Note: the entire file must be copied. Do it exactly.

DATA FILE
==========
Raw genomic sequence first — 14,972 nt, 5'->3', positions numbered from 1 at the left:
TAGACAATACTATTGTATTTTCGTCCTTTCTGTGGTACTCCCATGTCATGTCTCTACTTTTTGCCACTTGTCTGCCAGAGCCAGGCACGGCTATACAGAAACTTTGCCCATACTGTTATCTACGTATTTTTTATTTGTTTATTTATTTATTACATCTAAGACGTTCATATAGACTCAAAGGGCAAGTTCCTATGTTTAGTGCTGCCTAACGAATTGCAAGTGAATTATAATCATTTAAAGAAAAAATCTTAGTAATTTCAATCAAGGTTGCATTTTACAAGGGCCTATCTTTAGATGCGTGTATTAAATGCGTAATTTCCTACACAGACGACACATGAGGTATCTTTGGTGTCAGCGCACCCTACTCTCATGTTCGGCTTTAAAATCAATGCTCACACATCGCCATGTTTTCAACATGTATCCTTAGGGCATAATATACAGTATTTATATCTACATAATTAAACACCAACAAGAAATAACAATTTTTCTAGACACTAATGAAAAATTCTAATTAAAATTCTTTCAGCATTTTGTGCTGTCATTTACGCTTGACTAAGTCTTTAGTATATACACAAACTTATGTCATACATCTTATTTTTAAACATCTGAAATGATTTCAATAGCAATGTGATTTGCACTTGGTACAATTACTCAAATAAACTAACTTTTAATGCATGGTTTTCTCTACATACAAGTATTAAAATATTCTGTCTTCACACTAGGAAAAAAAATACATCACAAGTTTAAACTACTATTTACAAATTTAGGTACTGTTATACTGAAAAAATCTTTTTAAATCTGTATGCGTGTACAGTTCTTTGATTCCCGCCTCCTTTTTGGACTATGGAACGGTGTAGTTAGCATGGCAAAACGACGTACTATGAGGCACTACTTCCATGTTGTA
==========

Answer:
Raw genomic sequence first — 14,972 nt, 5'->3', positions numbered from 1 at the left:
TAGACAATACTATTGTATTTTCGTCCTTTCTGTGGTACTCCCATGTCATGTCTCTACTTTTTGCCACTTGTCTGCCAGAGCCAGGCACGGCTATACAGAAACTTTGCCCATACTGTTATCTACGTATTTTTTATTTGTTTATTTATTTATTACATCTAAGACGTTCATATAGACTCAAAGGGCAAGTTCCTATGTTTAGTGCTGCCTAACGAATTGCAAGTGAATTATAATCATTTAAAGAAAAAATCTTAGTAATTTCAATCAAGGTTGCATTTTACAAGGGCCTATCTTTAGATGCGTGTATTAAATGCGTAATTTCCTACACAGACGACACATGAGGTATCTTTGGTGTCAGCGCACCCTACTCTCATGTTCGGCTTTAAAATCAATGCTCACACATCGCCATGTTTTCAACATGTATCCTTAGGGCATAATATACAGTATTTATATCTACATAATTAAACACCAACAAGAAATAACAATTTTTCTAGACACTAATGAAAAATTCTAATTAAAATTCTTTCAGCATTTTGTGCTGTCATTTACGCTTGACTAAGTCTTTAGTATATACACAAACTTATGTCATACATCTTATTTTTAAACATCTGAAATGATTTCAATAGCAATGTGATTTGCACTTGGTACAATTACTCAAATAAACTAACTTTTAATGCATGGTTTTCTCTACATACAAGTATTAAAATATTCTGTCTTCACACTAGGAAAAAAAATACATCACAAGTTTAAACTACTATTTACAAATTTAGGTACTGTTATACTGAAAAAATCTTTTTAAATCTGTATGCGTGTACAGTTCTTTGATTCCCGCCTCCTTTTTGGACTATGGAACGGTGTAGTTAGCATGGCAAAACGACGTACTATGAGGCACTACTTCCATGTTGTA